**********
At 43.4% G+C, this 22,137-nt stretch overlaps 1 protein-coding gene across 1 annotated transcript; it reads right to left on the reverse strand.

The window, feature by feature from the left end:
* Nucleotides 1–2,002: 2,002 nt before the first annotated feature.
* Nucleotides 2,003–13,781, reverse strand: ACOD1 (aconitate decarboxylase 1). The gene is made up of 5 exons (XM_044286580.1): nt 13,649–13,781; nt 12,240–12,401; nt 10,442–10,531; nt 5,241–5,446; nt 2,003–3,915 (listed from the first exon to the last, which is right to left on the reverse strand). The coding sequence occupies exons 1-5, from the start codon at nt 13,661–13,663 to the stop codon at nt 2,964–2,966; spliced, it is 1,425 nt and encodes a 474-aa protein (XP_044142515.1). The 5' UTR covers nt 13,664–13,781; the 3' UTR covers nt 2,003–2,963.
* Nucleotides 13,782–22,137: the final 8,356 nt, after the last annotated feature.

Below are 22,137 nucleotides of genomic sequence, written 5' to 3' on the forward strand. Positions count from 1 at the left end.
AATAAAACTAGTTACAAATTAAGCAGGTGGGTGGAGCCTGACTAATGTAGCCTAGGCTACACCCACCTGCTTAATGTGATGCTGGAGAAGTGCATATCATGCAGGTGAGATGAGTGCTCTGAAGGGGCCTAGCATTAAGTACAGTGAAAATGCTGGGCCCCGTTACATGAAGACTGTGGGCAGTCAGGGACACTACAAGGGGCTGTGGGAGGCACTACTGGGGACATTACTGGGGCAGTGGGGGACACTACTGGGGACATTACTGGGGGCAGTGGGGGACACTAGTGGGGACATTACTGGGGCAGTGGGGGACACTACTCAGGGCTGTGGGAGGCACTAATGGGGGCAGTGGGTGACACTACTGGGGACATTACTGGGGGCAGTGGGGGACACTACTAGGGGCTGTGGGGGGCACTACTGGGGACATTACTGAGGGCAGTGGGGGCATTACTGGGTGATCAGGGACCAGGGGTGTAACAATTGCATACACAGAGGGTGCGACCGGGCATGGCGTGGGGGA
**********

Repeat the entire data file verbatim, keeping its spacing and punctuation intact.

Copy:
At 43.4% G+C, this 22,137-nt stretch overlaps 1 protein-coding gene across 1 annotated transcript; it reads right to left on the reverse strand.

The window, feature by feature from the left end:
* Nucleotides 1–2,002: 2,002 nt before the first annotated feature.
* Nucleotides 2,003–13,781, reverse strand: ACOD1 (aconitate decarboxylase 1). The gene is made up of 5 exons (XM_044286580.1): nt 13,649–13,781; nt 12,240–12,401; nt 10,442–10,531; nt 5,241–5,446; nt 2,003–3,915 (listed from the first exon to the last, which is right to left on the reverse strand). The coding sequence occupies exons 1-5, from the start codon at nt 13,661–13,663 to the stop codon at nt 2,964–2,966; spliced, it is 1,425 nt and encodes a 474-aa protein (XP_044142515.1). The 5' UTR covers nt 13,664–13,781; the 3' UTR covers nt 2,003–2,963.
* Nucleotides 13,782–22,137: the final 8,356 nt, after the last annotated feature.

Below are 22,137 nucleotides of genomic sequence, written 5' to 3' on the forward strand. Positions count from 1 at the left end.
AATAAAACTAGTTACAAATTAAGCAGGTGGGTGGAGCCTGACTAATGTAGCCTAGGCTACACCCACCTGCTTAATGTGATGCTGGAGAAGTGCATATCATGCAGGTGAGATGAGTGCTCTGAAGGGGCCTAGCATTAAGTACAGTGAAAATGCTGGGCCCCGTTACATGAAGACTGTGGGCAGTCAGGGACACTACAAGGGGCTGTGGGAGGCACTACTGGGGACATTACTGGGGCAGTGGGGGACACTACTGGGGACATTACTGGGGGCAGTGGGGGACACTAGTGGGGACATTACTGGGGCAGTGGGGGACACTACTCAGGGCTGTGGGAGGCACTAATGGGGGCAGTGGGTGACACTACTGGGGACATTACTGGGGGCAGTGGGGGACACTACTAGGGGCTGTGGGGGGCACTACTGGGGACATTACTGAGGGCAGTGGGGGCATTACTGGGTGATCAGGGACCAGGGGTGTAACAATTGCATACACAGAGGGTGCGACCGGGCATGGCGTGGGGGA